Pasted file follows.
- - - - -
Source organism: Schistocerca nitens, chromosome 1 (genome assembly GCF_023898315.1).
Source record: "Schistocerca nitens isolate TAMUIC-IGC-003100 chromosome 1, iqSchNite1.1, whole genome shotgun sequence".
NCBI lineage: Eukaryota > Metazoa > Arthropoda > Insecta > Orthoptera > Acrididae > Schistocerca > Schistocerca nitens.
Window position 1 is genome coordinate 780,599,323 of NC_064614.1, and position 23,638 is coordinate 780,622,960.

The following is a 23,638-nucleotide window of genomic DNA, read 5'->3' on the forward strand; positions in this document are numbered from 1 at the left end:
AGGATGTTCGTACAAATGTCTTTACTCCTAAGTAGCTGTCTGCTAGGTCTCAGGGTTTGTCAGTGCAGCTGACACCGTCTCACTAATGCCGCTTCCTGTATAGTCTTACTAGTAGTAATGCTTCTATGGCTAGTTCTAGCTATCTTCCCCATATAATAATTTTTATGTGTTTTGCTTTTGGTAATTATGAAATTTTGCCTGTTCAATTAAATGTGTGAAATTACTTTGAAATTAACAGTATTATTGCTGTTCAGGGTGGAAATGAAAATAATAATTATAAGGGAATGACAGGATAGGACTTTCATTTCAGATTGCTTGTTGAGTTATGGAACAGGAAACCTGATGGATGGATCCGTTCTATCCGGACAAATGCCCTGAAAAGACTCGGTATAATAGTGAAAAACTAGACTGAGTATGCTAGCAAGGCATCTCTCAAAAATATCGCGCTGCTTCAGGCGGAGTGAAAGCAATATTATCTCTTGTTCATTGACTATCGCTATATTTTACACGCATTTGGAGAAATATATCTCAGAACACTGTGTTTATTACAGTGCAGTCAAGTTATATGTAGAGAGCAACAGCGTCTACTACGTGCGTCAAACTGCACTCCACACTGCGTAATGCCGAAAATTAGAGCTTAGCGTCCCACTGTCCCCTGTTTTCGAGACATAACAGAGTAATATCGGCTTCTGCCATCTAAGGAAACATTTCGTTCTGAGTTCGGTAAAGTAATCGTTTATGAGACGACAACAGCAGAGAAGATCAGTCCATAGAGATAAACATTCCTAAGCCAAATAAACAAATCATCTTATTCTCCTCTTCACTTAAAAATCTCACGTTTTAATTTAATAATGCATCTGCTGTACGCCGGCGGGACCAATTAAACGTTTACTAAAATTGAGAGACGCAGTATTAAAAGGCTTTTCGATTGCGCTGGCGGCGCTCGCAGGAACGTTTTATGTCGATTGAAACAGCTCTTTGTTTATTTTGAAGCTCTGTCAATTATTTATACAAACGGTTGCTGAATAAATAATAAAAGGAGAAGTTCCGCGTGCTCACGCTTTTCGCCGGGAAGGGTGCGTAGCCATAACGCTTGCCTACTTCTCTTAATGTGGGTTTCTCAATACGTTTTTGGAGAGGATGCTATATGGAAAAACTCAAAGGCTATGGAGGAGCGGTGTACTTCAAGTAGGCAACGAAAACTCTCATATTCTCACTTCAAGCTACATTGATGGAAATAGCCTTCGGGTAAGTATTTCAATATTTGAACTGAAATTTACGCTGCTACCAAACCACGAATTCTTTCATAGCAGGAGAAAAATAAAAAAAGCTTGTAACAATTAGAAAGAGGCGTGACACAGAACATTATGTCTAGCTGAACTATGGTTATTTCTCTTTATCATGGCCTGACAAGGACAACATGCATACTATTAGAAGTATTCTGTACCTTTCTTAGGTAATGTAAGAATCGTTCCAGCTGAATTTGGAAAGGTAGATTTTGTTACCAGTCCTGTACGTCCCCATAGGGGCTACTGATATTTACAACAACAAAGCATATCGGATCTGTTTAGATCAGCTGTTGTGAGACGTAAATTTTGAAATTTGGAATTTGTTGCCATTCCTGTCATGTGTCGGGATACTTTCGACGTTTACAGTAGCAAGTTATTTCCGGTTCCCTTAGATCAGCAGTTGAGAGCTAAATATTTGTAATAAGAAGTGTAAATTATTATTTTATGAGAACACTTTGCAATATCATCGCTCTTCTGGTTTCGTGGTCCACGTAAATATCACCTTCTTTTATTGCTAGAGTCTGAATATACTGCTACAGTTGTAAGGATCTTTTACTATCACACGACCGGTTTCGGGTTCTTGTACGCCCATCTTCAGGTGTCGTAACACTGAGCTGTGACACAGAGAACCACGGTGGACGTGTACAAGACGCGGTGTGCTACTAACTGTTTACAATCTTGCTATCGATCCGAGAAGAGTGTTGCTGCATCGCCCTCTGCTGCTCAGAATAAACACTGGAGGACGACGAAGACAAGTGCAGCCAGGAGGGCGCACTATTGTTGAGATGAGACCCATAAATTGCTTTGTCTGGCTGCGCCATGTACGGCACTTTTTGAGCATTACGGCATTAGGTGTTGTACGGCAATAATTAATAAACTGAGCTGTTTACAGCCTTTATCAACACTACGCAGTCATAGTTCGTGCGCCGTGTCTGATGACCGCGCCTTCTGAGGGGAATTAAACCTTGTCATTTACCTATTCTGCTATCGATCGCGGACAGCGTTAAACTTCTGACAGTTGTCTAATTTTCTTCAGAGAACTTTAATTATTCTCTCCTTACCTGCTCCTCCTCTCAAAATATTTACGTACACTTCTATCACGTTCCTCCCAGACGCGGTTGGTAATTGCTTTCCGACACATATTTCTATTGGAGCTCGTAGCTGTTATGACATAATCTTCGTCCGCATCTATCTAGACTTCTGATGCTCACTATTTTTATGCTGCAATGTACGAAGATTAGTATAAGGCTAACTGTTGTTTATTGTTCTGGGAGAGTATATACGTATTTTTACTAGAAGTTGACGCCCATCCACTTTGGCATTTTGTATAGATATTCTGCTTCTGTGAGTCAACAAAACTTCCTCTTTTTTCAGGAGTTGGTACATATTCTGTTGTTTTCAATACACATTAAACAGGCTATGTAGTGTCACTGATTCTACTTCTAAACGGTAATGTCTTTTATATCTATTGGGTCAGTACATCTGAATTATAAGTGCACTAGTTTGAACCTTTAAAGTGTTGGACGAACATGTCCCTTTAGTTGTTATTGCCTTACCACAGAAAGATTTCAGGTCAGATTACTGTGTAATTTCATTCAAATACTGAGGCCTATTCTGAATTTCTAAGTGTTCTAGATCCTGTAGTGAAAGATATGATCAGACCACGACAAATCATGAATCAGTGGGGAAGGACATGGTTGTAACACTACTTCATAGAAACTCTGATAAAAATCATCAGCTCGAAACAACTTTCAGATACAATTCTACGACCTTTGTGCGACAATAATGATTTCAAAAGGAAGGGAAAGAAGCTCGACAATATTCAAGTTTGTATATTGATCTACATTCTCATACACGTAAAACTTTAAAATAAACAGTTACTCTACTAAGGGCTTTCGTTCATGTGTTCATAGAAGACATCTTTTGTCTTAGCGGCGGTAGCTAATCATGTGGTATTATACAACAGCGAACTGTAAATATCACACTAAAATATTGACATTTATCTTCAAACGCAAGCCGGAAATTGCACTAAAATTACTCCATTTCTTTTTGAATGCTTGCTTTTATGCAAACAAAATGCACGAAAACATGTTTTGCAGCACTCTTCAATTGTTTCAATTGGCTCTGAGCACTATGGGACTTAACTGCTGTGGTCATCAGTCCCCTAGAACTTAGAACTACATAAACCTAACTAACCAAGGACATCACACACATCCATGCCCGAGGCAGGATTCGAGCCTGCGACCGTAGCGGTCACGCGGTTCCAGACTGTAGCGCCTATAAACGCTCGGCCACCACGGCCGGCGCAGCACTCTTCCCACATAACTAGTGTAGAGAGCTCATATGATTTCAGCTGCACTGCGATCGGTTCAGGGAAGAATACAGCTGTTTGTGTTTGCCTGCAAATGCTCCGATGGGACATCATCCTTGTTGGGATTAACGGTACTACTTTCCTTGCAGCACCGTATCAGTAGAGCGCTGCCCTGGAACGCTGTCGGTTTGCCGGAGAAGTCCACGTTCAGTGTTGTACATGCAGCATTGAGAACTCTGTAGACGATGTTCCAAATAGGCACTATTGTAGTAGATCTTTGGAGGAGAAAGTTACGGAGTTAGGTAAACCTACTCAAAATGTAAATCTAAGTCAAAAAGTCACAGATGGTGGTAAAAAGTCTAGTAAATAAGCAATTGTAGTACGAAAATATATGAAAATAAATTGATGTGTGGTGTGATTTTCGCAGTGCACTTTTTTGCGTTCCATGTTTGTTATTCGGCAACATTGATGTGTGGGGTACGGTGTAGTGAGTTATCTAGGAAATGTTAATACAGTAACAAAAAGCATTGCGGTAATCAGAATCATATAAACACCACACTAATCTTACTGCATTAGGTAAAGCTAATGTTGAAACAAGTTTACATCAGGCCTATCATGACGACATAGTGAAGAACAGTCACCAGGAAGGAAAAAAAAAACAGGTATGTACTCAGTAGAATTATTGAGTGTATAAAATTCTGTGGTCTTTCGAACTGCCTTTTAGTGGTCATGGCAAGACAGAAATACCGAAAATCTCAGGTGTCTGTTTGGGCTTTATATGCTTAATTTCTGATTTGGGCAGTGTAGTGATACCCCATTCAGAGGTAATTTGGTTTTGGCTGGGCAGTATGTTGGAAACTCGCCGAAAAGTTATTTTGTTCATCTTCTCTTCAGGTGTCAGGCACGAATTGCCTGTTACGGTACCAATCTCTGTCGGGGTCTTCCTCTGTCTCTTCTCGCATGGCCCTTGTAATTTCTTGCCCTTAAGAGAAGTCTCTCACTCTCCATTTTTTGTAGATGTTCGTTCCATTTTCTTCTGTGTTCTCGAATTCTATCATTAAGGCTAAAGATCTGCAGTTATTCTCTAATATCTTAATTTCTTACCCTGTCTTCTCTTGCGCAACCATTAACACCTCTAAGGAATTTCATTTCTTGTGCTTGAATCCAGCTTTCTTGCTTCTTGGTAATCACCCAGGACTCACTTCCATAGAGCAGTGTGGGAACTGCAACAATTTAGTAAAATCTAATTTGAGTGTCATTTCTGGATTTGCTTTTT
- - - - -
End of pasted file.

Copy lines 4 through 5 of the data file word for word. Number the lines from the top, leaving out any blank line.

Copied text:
Window position 1 is genome coordinate 780,599,323 of NC_064614.1, and position 23,638 is coordinate 780,622,960.

The following is a 23,638-nucleotide window of genomic DNA, read 5'->3' on the forward strand; positions in this document are numbered from 1 at the left end: